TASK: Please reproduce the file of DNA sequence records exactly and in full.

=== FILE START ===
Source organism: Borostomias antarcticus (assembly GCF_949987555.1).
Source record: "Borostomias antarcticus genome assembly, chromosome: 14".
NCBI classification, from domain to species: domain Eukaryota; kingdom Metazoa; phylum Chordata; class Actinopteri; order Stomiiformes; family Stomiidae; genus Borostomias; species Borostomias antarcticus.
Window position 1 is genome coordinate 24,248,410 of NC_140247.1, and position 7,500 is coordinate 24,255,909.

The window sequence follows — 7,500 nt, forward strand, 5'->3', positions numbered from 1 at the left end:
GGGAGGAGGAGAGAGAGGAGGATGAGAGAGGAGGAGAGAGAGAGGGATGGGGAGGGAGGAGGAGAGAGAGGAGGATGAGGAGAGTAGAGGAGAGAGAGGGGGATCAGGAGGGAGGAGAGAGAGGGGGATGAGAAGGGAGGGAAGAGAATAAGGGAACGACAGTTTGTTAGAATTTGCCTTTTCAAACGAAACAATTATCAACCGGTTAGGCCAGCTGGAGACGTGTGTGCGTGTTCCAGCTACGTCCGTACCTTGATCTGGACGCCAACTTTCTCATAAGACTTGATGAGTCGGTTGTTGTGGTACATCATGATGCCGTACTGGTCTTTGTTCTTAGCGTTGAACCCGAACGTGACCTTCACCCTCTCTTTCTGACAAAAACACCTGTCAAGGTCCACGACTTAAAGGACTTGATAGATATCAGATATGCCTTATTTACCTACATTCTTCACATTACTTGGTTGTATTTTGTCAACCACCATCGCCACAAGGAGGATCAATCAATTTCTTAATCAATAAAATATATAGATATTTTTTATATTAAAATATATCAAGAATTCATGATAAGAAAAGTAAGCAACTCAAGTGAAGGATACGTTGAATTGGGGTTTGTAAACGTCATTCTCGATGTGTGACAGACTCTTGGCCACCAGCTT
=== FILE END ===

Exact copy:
Source organism: Borostomias antarcticus (assembly GCF_949987555.1).
Source record: "Borostomias antarcticus genome assembly, chromosome: 14".
NCBI classification, from domain to species: domain Eukaryota; kingdom Metazoa; phylum Chordata; class Actinopteri; order Stomiiformes; family Stomiidae; genus Borostomias; species Borostomias antarcticus.
Window position 1 is genome coordinate 24,248,410 of NC_140247.1, and position 7,500 is coordinate 24,255,909.

The window sequence follows — 7,500 nt, forward strand, 5'->3', positions numbered from 1 at the left end:
GGGAGGAGGAGAGAGAGGAGGATGAGAGAGGAGGAGAGAGAGAGGGATGGGGAGGGAGGAGGAGAGAGAGGAGGATGAGGAGAGTAGAGGAGAGAGAGGGGGATCAGGAGGGAGGAGAGAGAGGGGGATGAGAAGGGAGGGAAGAGAATAAGGGAACGACAGTTTGTTAGAATTTGCCTTTTCAAACGAAACAATTATCAACCGGTTAGGCCAGCTGGAGACGTGTGTGCGTGTTCCAGCTACGTCCGTACCTTGATCTGGACGCCAACTTTCTCATAAGACTTGATGAGTCGGTTGTTGTGGTACATCATGATGCCGTACTGGTCTTTGTTCTTAGCGTTGAACCCGAACGTGACCTTCACCCTCTCTTTCTGACAAAAACACCTGTCAAGGTCCACGACTTAAAGGACTTGATAGATATCAGATATGCCTTATTTACCTACATTCTTCACATTACTTGGTTGTATTTTGTCAACCACCATCGCCACAAGGAGGATCAATCAATTTCTTAATCAATAAAATATATAGATATTTTTTATATTAAAATATATCAAGAATTCATGATAAGAAAAGTAAGCAACTCAAGTGAAGGATACGTTGAATTGGGGTTTGTAAACGTCATTCTCGATGTGTGACAGACTCTTGGCCACCAGCTT